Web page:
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Are you ready for the next moves in TV?                     November 2010

 

Are you ready for the next moves in TV?

HD tvThe shops are full of HD enabled televisions now but if, like me, you are not totally tech minded, you may not really understand what it is all about.

Television is going through so many changes now and amazingly, in a few years or so, our special corner screens showing just television programmes could be relegated to history like gramophones as they become amalgamated into full all-embracing computer systems.

It was 110 years ago when the word television was first coined – thought to be by Constantin Perskvi – at a time when many people were looking at the idea of transmitting moving images.

But it was John Logie Baird who really started the move towards modern television in 1925 when he achieved the transmission of a greyscale image. Development was fast. The BBC first beginning regular transmissions in 1932 and in the same year John Logie Baird transmitted pictures of the Derby horse race at Epsom to a large screen television display at the Metropole Cinema in London.

By the early 1950s, more and more private homes were beginning to invest in their own televisions, just small boxes which neighbours and family flocked around to see special events such as the Coronation. In 1967 the BBC started its first colour transmission and under 30 years later digital television began here, marking the end of the analogue services.

Now High Definition (or HD) is the latest thing. Briefly, high-definition television screens are what are termed as high resolution. They have more pixels (or tiny fragments of a picture) per square inch which is achieved by putting in more horizontal lines on the screen. Standard definition televisions have 576 horizontal lines while high definition televisions have between 720 and 1,080 lines – the former is the normal one available in the UK at the moment.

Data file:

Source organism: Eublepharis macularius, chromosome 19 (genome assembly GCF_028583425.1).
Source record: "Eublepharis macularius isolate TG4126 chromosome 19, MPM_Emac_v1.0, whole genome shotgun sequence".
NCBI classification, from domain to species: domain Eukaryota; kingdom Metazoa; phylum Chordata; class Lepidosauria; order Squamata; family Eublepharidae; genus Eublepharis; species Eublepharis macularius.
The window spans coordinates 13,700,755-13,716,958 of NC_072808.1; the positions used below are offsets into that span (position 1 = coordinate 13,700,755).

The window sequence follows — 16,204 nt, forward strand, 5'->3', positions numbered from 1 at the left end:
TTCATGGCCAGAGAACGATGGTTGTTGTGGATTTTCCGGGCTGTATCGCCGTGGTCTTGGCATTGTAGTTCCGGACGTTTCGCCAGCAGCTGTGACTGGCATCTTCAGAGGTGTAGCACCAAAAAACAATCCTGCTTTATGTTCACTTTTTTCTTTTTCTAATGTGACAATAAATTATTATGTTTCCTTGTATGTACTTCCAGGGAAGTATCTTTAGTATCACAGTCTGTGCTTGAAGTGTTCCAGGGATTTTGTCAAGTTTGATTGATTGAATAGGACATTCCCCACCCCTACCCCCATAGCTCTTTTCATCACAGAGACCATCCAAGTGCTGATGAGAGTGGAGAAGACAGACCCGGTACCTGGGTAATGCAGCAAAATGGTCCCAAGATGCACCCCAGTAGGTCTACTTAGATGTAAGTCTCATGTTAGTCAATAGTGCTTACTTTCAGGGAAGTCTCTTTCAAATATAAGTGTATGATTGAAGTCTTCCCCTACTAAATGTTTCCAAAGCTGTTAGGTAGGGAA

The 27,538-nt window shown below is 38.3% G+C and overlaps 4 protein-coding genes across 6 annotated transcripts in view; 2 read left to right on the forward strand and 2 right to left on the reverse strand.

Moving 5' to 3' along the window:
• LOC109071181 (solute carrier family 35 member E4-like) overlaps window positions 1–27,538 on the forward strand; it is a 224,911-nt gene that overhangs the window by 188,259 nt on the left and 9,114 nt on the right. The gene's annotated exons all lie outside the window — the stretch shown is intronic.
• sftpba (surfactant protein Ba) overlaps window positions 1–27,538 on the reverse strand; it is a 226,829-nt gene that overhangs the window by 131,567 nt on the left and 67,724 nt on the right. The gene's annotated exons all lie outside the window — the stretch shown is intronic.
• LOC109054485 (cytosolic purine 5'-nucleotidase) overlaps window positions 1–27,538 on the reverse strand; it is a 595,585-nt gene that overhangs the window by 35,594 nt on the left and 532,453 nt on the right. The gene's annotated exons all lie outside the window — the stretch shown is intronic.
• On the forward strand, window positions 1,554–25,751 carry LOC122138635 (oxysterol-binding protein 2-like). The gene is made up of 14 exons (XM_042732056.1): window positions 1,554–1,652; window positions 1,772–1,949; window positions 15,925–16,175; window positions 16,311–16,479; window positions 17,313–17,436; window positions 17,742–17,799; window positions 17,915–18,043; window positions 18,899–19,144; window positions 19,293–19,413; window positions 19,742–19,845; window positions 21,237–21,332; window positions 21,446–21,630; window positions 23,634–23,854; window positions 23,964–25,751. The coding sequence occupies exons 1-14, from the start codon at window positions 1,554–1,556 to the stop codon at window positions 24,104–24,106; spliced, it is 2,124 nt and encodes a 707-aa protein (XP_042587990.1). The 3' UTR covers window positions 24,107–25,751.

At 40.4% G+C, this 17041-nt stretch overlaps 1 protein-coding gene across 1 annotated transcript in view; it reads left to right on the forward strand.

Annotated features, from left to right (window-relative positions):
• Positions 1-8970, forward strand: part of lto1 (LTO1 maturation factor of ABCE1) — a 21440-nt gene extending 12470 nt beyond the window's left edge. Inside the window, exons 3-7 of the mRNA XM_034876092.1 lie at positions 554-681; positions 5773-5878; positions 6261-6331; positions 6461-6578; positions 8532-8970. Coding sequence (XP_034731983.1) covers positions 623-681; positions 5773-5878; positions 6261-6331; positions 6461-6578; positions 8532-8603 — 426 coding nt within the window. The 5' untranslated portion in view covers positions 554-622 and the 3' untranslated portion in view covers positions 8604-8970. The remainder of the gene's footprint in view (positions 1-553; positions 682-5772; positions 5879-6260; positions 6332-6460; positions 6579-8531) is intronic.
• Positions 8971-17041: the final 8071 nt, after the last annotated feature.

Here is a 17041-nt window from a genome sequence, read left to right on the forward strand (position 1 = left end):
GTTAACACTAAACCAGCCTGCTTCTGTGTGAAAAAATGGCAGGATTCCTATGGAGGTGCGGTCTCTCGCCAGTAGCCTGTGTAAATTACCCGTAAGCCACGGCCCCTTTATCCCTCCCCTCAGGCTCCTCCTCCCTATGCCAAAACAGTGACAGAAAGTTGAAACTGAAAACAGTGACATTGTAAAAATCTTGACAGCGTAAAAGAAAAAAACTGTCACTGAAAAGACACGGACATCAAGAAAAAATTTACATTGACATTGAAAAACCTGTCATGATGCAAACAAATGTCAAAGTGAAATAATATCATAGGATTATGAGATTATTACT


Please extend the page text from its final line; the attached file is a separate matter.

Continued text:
Either way, this increase in lines means the pictures will contain around four times more detail than existing images. The increase in quality is said by some to be dramatic. People and objects stand out, action is clearer, you can see blades of grass on the ground and a mass of detail that is missed by standard definition television.

Sounds brilliant? Well, it can be, but on a small screen the difference won’t be that great. To enjoy real benefit from high definition you need a large screen. Digital transmission is part of the mix – you need this to transmit the higher quality broadcasts – and for this the aspect ratio is important. Aspect ratio? It is just the ratio of how wide the television is to the depth. Standard televisions have an aspect ratio of 4 to 3, so that say a 16 inch wide television will have a screen that is 12 inches high. High definition television needs a higher aspect ratio, or around 16 to 9 to ensure the films and programmes aren’t cut off at the sides.

At the moment the real benefits of high definition are in the more active and spectacular programmes, big movies, natural history documentaries and sport. However, it is developing all the time and high definition is becoming more and more popular as both the number of programmes transmitted in high definition increases and the price of high definition ready televisions come down.

All the major outlets for televisions will be able to explain in detail what is available, the benefits and what you need. The only certain thing, though, is that while it may be important to understand what high definition is all about at the moment, it won’t be long before some new technologies and new terminologies come into our lives, moving everything on yet another step.



 

Nutricentre Discount for laterlife visitors If in any doubt about any of the information covered in health and nutrition related articles and it's relevance for you, consult your GP.

 

 



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